Essix retainers offer several advantages that make them ideal for most cases. Firstly, they are comfortable to wear, fitting your teeth like a glove. They are also relatively inexpensive and easy to make. If something goes wrong, replacing them usually takes just a day.

While Essix retainers may not be suitable for every situation, they’re versatile enough to accommodate the majority of cases, ensuring that teeth stay put.

Are clear retainers the “healthiest” retainers? No, I don’t believe they are. I don’t believe teeth should stay put, instead, they should be allowed to settle and find their best spot so your bite becomes comfortable and stable. Unfortunately, this “settling” often translates into slight relapse, meaning your teeth won’t be as straight, which is something most patients don’t accept.

So, if you ask me what the “healthiest” retainers are, I’ll vote for Hawley retainers. Hawleys come with their own set of problems, though – low compliance, poor adaptation, improper wear, slight relapse – so that’s why I don’t recommend them, but from an orthodontic standpoint, they’re the healthiest.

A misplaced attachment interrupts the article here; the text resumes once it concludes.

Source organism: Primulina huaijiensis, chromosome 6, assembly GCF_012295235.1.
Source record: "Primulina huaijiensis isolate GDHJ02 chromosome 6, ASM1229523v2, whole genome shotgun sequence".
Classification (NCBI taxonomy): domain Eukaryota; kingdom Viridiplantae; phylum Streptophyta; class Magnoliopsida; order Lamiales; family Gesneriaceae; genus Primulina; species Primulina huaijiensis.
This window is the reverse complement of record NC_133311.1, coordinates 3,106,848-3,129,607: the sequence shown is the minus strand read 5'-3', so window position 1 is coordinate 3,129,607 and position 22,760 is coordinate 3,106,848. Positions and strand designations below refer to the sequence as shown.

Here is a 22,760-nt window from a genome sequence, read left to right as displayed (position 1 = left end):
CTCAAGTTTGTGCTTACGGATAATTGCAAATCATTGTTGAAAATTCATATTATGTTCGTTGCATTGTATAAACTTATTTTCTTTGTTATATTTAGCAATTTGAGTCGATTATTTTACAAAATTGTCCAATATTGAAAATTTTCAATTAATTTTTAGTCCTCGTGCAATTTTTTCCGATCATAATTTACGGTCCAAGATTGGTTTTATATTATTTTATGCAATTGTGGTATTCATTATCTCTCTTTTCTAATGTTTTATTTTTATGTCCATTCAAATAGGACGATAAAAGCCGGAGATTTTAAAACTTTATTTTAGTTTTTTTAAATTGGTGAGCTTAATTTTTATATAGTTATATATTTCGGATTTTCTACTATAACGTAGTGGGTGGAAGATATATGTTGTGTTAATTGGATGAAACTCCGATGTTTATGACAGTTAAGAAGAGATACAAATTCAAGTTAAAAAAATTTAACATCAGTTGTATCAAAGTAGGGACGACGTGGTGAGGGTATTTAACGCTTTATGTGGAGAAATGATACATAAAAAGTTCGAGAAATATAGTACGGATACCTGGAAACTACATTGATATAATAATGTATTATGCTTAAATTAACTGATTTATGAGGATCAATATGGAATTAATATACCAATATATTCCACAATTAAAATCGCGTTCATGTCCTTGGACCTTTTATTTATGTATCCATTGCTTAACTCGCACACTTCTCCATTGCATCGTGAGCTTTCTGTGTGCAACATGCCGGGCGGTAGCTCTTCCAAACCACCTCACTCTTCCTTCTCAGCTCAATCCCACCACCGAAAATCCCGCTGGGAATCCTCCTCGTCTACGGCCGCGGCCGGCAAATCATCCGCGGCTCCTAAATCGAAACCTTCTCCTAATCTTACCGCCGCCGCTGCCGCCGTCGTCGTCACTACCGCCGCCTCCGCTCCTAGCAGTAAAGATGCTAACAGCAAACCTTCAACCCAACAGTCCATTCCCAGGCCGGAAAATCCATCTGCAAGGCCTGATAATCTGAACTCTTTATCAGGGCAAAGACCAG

Here’s another option for you: if you’re obsessed with preventing any tooth movement after braces and want added security, consider the “golden combination” of clear removable retainers worn on top of fixed retainers. In this case, the Essix retainers work as a backup plan in case your fixed retainers break.

Keep in mind, though, that this approach might be excessive for most people. Fixed retainers can sometimes negatively impact gum health. So, my recommendation for the majority of my patients is to go with what they’ll wear consistently and enjoy – Essix retainers.